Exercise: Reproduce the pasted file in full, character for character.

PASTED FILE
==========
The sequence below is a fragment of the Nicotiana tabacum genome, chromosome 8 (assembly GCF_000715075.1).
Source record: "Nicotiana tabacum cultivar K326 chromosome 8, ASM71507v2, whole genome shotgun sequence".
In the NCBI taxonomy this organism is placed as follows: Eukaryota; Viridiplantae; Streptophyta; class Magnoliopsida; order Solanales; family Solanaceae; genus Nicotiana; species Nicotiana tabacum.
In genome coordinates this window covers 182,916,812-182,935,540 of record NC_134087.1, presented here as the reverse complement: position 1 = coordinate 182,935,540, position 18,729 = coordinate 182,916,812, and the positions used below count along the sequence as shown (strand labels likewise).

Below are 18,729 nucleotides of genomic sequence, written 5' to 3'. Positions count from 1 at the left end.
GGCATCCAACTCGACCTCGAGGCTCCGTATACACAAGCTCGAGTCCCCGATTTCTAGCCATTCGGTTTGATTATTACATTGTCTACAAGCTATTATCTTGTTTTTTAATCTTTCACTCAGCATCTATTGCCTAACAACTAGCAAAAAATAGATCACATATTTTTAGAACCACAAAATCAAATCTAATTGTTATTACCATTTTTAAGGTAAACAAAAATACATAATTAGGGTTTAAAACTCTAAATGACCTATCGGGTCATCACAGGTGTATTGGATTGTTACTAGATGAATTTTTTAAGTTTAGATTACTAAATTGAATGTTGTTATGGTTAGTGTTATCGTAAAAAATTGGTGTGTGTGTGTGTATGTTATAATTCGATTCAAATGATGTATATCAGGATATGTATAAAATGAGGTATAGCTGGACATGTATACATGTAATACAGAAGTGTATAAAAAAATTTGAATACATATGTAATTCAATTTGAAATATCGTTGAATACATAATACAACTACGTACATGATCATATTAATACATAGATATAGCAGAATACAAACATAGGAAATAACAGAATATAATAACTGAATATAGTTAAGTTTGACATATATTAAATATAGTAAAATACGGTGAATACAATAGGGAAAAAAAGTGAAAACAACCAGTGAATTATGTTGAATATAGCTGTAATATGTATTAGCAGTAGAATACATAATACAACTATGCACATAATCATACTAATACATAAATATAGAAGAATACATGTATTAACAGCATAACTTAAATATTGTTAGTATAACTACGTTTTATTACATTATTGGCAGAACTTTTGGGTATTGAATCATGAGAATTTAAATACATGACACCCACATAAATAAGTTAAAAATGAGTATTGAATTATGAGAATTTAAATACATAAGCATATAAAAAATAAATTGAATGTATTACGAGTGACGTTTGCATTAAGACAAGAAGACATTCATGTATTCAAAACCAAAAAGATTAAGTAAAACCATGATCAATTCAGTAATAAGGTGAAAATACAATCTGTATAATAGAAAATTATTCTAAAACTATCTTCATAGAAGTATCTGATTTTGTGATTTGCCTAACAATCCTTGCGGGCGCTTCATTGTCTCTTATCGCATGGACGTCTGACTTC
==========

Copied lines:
The sequence below is a fragment of the Nicotiana tabacum genome, chromosome 8 (assembly GCF_000715075.1).
Source record: "Nicotiana tabacum cultivar K326 chromosome 8, ASM71507v2, whole genome shotgun sequence".
In the NCBI taxonomy this organism is placed as follows: Eukaryota; Viridiplantae; Streptophyta; class Magnoliopsida; order Solanales; family Solanaceae; genus Nicotiana; species Nicotiana tabacum.
In genome coordinates this window covers 182,916,812-182,935,540 of record NC_134087.1, presented here as the reverse complement: position 1 = coordinate 182,935,540, position 18,729 = coordinate 182,916,812, and the positions used below count along the sequence as shown (strand labels likewise).

Below are 18,729 nucleotides of genomic sequence, written 5' to 3'. Positions count from 1 at the left end.
GGCATCCAACTCGACCTCGAGGCTCCGTATACACAAGCTCGAGTCCCCGATTTCTAGCCATTCGGTTTGATTATTACATTGTCTACAAGCTATTATCTTGTTTTTTAATCTTTCACTCAGCATCTATTGCCTAACAACTAGCAAAAAATAGATCACATATTTTTAGAACCACAAAATCAAATCTAATTGTTATTACCATTTTTAAGGTAAACAAAAATACATAATTAGGGTTTAAAACTCTAAATGACCTATCGGGTCATCACAGGTGTATTGGATTGTTACTAGATGAATTTTTTAAGTTTAGATTACTAAATTGAATGTTGTTATGGTTAGTGTTATCGTAAAAAATTGGTGTGTGTGTGTGTATGTTATAATTCGATTCAAATGATGTATATCAGGATATGTATAAAATGAGGTATAGCTGGACATGTATACATGTAATACAGAAGTGTATAAAAAAATTTGAATACATATGTAATTCAATTTGAAATATCGTTGAATACATAATACAACTACGTACATGATCATATTAATACATAGATATAGCAGAATACAAACATAGGAAATAACAGAATATAATAACTGAATATAGTTAAGTTTGACATATATTAAATATAGTAAAATACGGTGAATACAATAGGGAAAAAAAGTGAAAACAACCAGTGAATTATGTTGAATATAGCTGTAATATGTATTAGCAGTAGAATACATAATACAACTATGCACATAATCATACTAATACATAAATATAGAAGAATACATGTATTAACAGCATAACTTAAATATTGTTAGTATAACTACGTTTTATTACATTATTGGCAGAACTTTTGGGTATTGAATCATGAGAATTTAAATACATGACACCCACATAAATAAGTTAAAAATGAGTATTGAATTATGAGAATTTAAATACATAAGCATATAAAAAATAAATTGAATGTATTACGAGTGACGTTTGCATTAAGACAAGAAGACATTCATGTATTCAAAACCAAAAAGATTAAGTAAAACCATGATCAATTCAGTAATAAGGTGAAAATACAATCTGTATAATAGAAAATTATTCTAAAACTATCTTCATAGAAGTATCTGATTTTGTGATTTGCCTAACAATCCTTGCGGGCGCTTCATTGTCTCTTATCGCATGGACGTCTGACTTC